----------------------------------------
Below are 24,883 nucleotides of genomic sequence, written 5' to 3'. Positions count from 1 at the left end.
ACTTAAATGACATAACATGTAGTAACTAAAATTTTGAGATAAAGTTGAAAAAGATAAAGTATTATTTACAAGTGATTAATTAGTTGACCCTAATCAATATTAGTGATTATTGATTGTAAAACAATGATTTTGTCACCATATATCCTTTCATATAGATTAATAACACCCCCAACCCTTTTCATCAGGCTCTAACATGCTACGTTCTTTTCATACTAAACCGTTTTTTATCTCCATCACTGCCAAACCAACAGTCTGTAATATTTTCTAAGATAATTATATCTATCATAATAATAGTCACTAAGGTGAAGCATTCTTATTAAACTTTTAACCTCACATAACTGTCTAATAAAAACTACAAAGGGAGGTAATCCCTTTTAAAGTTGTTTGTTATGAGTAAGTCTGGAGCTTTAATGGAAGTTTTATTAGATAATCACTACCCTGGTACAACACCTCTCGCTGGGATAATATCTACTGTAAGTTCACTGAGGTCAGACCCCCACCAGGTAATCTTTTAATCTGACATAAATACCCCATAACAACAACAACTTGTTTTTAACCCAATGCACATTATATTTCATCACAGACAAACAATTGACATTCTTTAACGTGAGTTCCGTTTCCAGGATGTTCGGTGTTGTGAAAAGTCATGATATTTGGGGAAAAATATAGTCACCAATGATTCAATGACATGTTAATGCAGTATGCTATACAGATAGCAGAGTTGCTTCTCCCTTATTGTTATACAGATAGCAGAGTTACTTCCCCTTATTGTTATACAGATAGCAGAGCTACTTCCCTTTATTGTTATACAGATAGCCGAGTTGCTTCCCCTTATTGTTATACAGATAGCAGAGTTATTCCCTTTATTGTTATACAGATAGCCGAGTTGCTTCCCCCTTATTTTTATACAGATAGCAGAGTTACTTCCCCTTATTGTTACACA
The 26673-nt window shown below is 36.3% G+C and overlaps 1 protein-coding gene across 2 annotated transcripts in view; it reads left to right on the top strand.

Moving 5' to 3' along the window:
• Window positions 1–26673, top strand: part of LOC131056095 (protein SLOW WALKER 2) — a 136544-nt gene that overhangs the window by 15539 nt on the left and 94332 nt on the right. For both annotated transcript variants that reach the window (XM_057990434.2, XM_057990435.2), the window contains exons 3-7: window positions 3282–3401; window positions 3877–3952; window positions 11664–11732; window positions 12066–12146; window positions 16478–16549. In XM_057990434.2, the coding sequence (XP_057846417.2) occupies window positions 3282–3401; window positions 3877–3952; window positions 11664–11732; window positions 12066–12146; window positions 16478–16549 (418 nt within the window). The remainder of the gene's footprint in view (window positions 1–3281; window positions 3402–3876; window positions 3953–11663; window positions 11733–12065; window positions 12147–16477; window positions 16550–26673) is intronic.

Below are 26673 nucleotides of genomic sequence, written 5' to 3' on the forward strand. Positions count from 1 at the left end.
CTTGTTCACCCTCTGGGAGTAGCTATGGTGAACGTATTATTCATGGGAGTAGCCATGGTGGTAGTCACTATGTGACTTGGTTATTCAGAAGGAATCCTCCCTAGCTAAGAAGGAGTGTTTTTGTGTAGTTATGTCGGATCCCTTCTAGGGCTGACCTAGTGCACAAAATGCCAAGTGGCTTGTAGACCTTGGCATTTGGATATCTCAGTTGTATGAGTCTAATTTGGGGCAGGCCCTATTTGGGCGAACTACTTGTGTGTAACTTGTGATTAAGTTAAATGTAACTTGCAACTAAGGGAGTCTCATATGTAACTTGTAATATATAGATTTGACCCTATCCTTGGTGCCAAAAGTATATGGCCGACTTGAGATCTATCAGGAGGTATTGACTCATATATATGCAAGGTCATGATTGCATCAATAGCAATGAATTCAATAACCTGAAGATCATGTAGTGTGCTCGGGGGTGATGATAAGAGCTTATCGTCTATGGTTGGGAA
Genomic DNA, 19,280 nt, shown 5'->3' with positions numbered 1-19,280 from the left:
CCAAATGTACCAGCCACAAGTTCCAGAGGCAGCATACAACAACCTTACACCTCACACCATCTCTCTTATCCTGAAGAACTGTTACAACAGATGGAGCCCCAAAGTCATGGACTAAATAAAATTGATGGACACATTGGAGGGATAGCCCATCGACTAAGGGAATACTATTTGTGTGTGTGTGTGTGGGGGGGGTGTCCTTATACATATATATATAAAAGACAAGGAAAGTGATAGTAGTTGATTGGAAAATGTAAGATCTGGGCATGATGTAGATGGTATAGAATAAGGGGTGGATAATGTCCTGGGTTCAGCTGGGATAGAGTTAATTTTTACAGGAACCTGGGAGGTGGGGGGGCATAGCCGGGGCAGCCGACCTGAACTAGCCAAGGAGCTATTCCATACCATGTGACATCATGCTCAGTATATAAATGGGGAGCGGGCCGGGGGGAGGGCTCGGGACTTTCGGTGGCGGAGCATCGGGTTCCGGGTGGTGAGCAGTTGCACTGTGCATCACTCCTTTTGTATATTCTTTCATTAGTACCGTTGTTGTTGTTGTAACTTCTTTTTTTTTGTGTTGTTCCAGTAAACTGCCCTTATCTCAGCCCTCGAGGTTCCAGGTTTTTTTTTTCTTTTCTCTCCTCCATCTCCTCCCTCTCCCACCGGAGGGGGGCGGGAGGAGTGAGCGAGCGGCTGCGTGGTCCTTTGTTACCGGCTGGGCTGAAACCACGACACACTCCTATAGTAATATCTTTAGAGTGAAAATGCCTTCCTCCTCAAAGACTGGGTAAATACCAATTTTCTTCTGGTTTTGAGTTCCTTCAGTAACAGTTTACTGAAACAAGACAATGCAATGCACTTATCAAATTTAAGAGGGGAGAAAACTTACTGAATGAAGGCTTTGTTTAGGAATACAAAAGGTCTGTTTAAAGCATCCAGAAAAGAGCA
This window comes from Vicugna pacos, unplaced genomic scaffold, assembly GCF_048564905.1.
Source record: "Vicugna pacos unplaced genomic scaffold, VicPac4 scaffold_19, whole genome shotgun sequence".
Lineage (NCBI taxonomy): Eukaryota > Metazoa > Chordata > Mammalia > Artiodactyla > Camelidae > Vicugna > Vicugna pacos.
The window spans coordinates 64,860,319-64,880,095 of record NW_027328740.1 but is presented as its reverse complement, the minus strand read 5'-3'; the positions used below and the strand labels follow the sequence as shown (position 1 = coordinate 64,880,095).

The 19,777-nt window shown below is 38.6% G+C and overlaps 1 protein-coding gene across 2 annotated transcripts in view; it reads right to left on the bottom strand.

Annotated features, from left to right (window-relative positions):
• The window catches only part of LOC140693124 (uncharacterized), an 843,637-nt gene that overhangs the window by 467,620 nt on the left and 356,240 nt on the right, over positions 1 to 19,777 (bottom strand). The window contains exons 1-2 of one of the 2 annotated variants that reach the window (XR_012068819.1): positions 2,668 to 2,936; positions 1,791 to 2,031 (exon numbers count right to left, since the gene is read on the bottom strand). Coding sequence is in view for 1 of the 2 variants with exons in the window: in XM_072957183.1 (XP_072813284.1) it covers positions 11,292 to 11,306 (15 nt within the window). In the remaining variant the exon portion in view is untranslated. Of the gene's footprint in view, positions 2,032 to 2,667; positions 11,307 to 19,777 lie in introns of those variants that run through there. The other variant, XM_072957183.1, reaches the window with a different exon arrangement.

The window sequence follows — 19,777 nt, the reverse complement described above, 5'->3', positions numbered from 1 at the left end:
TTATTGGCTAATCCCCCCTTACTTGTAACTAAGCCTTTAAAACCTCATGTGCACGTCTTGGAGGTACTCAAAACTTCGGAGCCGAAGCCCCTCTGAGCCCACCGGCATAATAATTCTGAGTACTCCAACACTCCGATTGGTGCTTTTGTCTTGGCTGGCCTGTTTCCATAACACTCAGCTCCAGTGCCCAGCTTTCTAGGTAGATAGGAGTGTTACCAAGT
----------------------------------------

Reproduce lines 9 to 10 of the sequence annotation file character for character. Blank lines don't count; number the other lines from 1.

CCAAATGTACCAGCCACAAGTTCCAGAGGCAGCATACAACAACCTTACACCTCACACCATCTCTCTTATCCTGAAGAACTGTTACAACAGATGGAGCCCCAAAGTCATGGACTAAATAAAATTGATGGACACATTGGAGGGATAGCCCATCGACTAAGGGAATACTATTTGTGTGTGTGTGTGTGGGGGGGGTGTCCTTATACATATATATATAAAAGACAAGGAAAGTGATAGTAGTTGATTGGAAAATGTAAGATCTGGGCATGATGTAGATGGTATAGAATAAGGGGTGGATAATGTCCTGGGTTCAGCTGGGATAGAGTTAATTTTTACAGGAACCTGGGAGGTGGGGGGGCATAGCCGGGGCAGCCGACCTGAACTAGCCAAGGAGCTATTCCATACCATGTGACATCATGCTCAGTATATAAATGGGGAGCGGGCCGGGGGGAGGGCTCGGGACTTTCGGTGGCGGAGCATCGGGTTCCGGGTGGTGAGCAGTTGCACTGTGCATCACTCCTTTTGTATATTCTTTCATTAGTACCGTTGTTGTTGTTGTAACTTCTTTTTTTTTGTGTTGTTCCAGTAAACTGCCCTTATCTCAGCCCTCGAGGTTCCAGGTTTTTTTTTTCTTTTCTCTCCTCCATCTCCTCCCTCTCCCACCGGAGGGGGGCGGGAGGAGTGAGCGAGCGGCTGCGTGGTCCTTTGTTACCGGCTGGGCTGAAACCACGACACACTCCTATAGTAATATCTTTAGAGTGAAAATGCCTTCCTCCTCAAAGACTGGGTAAATACCAATTTTCTTCTGGTTTTGAGTTCCTTCAGTAACAGTTTACTGAAACAAGACAATGCAATGCACTTATCAAATTTAAGAGGGGAGAAAACTTACTGAATGAAGGCTTTGTTTAGGAATACAAAAGGTCTGTTTAAAGCATCCAGAAAAGAGCA
This window comes from Vicugna pacos, unplaced genomic scaffold, assembly GCF_048564905.1.